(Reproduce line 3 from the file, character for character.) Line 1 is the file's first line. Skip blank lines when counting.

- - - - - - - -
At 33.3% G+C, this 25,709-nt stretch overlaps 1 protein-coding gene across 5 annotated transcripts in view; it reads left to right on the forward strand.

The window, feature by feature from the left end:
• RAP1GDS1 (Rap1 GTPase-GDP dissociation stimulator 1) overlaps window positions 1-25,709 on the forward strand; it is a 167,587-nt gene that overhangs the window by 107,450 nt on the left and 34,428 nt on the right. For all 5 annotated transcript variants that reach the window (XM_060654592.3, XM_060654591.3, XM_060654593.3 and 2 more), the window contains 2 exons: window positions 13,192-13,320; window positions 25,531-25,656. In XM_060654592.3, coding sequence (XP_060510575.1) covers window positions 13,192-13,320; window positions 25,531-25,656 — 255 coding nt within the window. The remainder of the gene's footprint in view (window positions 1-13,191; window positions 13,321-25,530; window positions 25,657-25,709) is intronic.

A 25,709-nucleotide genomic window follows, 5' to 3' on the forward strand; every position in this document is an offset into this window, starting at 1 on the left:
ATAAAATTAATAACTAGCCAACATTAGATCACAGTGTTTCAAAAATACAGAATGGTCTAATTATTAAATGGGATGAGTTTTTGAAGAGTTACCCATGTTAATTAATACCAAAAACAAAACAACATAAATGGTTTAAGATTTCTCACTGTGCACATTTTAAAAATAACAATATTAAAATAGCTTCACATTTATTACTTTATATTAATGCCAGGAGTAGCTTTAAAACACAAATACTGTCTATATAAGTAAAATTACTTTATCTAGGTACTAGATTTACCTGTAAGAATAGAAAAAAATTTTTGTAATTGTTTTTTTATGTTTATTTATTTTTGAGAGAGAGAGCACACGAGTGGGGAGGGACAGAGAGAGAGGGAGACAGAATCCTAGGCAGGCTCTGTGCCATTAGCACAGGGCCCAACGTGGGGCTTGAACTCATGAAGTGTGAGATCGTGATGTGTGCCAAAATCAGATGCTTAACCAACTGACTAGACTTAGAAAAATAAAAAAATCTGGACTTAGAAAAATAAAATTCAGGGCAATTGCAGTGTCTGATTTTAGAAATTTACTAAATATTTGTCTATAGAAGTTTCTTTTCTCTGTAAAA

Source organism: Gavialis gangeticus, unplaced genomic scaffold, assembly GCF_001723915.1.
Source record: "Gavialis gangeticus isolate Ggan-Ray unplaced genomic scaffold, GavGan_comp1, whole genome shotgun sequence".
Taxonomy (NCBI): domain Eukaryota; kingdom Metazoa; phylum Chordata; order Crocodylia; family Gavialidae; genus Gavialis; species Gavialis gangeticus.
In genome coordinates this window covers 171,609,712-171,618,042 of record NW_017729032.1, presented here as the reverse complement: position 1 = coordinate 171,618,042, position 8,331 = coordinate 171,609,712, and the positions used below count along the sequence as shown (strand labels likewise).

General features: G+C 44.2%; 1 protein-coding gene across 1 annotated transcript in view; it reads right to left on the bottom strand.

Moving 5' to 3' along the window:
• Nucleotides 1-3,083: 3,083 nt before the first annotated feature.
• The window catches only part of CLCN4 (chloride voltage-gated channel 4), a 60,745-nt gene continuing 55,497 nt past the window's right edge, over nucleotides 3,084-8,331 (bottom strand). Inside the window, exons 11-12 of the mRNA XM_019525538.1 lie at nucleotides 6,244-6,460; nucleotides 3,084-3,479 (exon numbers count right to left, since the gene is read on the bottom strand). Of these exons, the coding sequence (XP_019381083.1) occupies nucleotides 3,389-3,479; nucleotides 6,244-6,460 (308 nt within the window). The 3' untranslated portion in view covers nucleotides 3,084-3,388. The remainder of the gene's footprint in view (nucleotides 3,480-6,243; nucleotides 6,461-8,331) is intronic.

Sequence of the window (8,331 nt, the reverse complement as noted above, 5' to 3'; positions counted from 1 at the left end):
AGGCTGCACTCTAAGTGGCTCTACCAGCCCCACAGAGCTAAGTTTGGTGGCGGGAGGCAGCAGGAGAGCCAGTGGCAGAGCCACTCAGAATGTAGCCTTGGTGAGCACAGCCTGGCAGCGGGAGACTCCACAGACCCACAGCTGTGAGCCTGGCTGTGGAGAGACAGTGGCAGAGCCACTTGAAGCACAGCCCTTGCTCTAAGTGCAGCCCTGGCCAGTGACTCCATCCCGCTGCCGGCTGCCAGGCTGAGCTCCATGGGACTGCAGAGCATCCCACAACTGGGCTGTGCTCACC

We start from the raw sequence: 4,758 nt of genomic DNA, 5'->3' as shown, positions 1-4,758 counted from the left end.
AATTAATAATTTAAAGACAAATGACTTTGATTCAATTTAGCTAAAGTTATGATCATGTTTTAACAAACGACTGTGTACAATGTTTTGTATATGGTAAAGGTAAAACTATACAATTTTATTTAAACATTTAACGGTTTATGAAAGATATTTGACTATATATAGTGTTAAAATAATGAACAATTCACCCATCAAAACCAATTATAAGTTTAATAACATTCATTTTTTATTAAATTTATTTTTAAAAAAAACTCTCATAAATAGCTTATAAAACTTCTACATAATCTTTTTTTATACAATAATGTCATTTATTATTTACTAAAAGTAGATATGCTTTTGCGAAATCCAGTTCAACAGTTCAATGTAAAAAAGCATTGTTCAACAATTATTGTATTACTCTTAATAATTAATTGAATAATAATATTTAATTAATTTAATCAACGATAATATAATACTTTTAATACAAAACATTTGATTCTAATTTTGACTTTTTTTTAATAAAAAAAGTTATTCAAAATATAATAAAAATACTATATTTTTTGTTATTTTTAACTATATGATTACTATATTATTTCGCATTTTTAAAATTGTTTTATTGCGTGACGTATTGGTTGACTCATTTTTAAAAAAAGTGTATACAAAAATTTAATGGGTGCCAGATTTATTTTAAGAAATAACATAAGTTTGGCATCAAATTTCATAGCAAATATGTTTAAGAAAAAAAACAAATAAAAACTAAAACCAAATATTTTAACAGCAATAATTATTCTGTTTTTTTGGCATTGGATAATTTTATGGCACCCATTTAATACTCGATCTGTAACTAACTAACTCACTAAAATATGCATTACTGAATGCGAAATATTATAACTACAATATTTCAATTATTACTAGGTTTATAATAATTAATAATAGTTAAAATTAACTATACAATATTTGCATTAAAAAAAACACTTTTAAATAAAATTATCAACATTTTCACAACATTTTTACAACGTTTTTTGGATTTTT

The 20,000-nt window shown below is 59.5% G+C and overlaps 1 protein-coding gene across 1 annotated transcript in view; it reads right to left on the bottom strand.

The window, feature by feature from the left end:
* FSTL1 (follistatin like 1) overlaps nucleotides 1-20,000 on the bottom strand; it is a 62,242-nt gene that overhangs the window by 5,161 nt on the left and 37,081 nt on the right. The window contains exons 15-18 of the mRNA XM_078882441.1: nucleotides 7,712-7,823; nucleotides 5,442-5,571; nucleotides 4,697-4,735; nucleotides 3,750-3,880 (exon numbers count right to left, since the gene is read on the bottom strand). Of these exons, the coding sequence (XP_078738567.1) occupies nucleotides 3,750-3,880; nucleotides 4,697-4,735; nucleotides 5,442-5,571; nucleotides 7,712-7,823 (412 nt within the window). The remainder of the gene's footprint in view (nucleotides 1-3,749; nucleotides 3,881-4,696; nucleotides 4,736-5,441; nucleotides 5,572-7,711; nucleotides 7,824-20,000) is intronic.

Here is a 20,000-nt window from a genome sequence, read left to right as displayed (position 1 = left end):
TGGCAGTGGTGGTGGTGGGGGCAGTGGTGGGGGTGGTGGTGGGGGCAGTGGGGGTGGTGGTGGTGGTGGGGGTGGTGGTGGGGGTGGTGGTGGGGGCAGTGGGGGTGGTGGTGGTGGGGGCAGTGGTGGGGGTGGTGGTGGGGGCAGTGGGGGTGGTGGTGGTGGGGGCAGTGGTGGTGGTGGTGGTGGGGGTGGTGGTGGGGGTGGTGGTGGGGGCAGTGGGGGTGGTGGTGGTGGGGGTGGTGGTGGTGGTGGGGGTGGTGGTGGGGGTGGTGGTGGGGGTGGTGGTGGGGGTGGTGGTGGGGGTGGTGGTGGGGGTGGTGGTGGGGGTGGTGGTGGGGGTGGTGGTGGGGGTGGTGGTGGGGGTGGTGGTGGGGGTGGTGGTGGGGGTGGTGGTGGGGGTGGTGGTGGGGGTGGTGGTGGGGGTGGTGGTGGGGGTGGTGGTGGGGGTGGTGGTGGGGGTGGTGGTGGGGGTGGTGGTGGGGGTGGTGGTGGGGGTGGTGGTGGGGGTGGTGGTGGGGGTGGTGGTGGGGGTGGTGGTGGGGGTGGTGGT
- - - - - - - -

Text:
• RAP1GDS1 (Rap1 GTPase-GDP dissociation stimulator 1) overlaps window positions 1-25,709 on the forward strand; it is a 167,587-nt gene that overhangs the window by 107,450 nt on the left and 34,428 nt on the right. For all 5 annotated transcript variants that reach the window (XM_060654592.3, XM_060654591.3, XM_060654593.3 and 2 more), the window contains 2 exons: window positions 13,192-13,320; window positions 25,531-25,656. In XM_060654592.3, coding sequence (XP_060510575.1) covers window positions 13,192-13,320; window positions 25,531-25,656 — 255 coding nt within the window. The remainder of the gene's footprint in view (window positions 1-13,191; window positions 13,321-25,530; window positions 25,657-25,709) is intronic.